I woke up, first time, at around 8 today. The sun was pouring in through the window, the bright blue sky up above giving more illusion of a warm summers day. One of the people I am staying with (another Marta, not to be confused with Marta from Warsaw) made me a cup of tea, a dose of Chocolate Cake Pu Erh tea. She then left for university, which resulted in me promptly falling back to sleep and not waking up for another two hours! So, second attempt at being awake, and this was much more successful. I topped my tea up with some hot water, luckily I had removed the tea-ball before I had fallen back to sleep so it wasn’t too well steeped. Then me and my host Malgorzata sat at the table with some breakfast and some more tea, this time a cup of power tea (the one I bought all that time ago in Copenhagen), we sat and chatted about art, art schools (she is studying at the Krakow Academy of Art), art students, painting, Marina Abramovic, Roland Barthes, Susan Sontag, Guy Debord. Loads of stuff. It was nice to have a good long conversation about these artists and philosophers that I’ve not had much chance to talk about for quite a while. She seems to be going through a similar time at art school as I did, especially in my third year, the year she is currently in.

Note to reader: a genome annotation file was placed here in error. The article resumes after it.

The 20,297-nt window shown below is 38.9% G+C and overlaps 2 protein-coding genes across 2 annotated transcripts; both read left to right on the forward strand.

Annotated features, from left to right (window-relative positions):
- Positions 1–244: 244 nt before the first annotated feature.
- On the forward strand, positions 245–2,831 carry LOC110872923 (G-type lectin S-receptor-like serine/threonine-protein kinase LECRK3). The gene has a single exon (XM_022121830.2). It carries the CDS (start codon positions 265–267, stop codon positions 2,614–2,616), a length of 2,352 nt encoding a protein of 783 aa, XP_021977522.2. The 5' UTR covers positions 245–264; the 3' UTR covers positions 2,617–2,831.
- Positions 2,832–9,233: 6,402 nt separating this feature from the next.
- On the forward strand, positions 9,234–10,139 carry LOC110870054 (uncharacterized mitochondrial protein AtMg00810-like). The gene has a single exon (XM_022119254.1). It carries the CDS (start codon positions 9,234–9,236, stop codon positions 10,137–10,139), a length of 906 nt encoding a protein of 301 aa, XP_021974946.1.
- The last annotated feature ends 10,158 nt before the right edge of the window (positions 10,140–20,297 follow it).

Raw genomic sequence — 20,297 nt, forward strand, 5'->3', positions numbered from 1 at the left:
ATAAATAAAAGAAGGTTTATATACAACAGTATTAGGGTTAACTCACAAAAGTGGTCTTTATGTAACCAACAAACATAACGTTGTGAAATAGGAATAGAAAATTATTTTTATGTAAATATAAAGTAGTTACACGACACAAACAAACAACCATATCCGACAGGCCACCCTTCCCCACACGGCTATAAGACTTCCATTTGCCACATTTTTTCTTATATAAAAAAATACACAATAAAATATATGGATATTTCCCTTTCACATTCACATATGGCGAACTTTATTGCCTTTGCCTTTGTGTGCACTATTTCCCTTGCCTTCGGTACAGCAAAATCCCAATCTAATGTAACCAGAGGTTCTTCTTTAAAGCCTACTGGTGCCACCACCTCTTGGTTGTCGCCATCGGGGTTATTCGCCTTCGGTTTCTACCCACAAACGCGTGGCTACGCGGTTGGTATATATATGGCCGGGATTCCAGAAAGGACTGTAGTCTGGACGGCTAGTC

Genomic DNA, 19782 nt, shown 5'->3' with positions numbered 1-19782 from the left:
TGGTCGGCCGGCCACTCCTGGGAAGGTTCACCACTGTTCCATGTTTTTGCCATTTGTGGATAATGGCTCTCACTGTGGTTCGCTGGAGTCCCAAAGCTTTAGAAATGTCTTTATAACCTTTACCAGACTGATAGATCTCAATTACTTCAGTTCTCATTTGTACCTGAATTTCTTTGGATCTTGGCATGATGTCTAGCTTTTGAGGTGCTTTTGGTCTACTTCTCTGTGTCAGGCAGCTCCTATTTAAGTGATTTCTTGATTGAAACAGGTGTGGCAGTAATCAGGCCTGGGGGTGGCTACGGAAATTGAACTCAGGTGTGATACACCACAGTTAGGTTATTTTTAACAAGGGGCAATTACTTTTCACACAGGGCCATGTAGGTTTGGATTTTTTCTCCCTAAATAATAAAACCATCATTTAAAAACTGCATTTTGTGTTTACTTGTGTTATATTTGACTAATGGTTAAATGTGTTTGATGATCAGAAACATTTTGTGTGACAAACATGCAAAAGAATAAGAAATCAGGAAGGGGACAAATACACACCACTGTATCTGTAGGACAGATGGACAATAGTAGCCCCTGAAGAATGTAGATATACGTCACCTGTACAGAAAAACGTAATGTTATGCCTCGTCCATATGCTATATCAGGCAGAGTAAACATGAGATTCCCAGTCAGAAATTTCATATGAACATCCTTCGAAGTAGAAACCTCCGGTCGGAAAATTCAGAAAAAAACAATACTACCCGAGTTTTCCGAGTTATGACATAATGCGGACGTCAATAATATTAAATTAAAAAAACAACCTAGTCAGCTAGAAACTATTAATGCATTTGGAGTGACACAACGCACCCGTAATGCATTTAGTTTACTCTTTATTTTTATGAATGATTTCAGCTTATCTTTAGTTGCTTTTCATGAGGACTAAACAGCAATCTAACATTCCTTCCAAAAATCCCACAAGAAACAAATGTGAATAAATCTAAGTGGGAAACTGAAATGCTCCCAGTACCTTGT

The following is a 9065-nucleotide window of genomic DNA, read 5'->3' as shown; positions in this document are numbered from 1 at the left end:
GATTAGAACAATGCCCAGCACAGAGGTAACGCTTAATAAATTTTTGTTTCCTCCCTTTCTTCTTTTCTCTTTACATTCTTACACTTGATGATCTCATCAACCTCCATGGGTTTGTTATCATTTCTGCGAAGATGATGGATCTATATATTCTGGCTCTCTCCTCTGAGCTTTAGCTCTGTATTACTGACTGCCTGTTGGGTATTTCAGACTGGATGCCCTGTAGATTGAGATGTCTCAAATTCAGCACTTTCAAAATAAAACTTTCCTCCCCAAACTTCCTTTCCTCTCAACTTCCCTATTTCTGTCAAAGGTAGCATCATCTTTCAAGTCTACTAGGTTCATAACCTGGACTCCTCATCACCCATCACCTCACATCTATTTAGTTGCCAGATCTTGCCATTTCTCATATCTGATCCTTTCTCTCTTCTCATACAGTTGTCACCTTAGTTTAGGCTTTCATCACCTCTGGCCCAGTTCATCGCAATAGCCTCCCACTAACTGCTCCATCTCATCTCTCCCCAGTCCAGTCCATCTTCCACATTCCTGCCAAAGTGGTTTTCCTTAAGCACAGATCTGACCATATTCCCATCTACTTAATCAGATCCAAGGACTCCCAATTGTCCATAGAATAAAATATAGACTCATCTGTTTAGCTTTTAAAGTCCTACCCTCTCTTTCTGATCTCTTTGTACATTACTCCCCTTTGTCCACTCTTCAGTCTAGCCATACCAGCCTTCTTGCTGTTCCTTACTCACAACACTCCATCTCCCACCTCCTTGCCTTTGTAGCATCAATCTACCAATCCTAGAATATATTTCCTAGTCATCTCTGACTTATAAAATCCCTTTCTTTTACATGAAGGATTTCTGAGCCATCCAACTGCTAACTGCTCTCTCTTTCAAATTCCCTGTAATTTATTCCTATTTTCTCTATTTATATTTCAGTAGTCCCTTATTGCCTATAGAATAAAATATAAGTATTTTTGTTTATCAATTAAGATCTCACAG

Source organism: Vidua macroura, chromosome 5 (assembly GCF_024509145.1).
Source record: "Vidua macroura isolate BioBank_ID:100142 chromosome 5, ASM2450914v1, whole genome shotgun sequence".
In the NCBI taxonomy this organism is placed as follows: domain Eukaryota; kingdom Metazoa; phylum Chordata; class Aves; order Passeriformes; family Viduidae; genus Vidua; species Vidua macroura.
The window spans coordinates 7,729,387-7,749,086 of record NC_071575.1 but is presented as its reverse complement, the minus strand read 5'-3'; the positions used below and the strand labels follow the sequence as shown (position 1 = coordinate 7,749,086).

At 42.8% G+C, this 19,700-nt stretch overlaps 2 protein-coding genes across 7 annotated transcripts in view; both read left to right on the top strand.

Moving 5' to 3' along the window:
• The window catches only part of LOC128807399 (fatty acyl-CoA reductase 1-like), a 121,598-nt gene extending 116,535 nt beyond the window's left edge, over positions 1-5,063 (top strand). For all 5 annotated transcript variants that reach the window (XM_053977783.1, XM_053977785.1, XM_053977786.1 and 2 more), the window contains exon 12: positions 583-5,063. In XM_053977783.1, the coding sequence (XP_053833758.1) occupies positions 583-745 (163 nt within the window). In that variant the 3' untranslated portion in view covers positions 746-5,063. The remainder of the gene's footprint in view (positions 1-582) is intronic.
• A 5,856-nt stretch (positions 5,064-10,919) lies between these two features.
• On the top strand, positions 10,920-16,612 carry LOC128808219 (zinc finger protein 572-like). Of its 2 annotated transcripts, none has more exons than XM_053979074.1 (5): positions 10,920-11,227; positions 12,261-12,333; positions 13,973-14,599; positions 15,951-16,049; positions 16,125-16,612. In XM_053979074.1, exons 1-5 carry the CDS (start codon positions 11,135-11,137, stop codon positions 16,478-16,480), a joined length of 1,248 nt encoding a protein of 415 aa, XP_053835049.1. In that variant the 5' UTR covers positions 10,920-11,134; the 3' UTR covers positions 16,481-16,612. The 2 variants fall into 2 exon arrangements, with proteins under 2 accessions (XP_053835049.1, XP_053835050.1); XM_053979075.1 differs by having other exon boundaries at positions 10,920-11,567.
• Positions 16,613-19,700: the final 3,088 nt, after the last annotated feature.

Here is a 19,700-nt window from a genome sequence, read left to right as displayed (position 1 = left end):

A couple of hours later we decided we should probably head out into the town. Marta had called and asked if we wanted to meet her in a cafeteria that is part of the Music school, so we jumped on the tram and took it to the old town. We wandered around a little, trying to find the place. Old Town is one of those ones that is pretty easy to get turned around in and we had gone slightly the wrong way, but a quick phone call later and we were back on track. We went into the Music school building and took the lift up to the top floor, where the canteen / restaurant is. This little place has got an amazing view! Both side of this floor are glass and offer a wonderful panoramic view of the entire city, one downside is that if, like me, you are a non-smoker, then one side is for smokers and the other not, so you only get one choice of city view. But it is great! The food is good quality too, like most student places it’s good value and good portion sizes. I ate Zapiekanka ziemniaczana, a kind of potato based lasagne-style thing. It was pretty tasty, cheese, potato, some sort of sauce, beetroot, salad.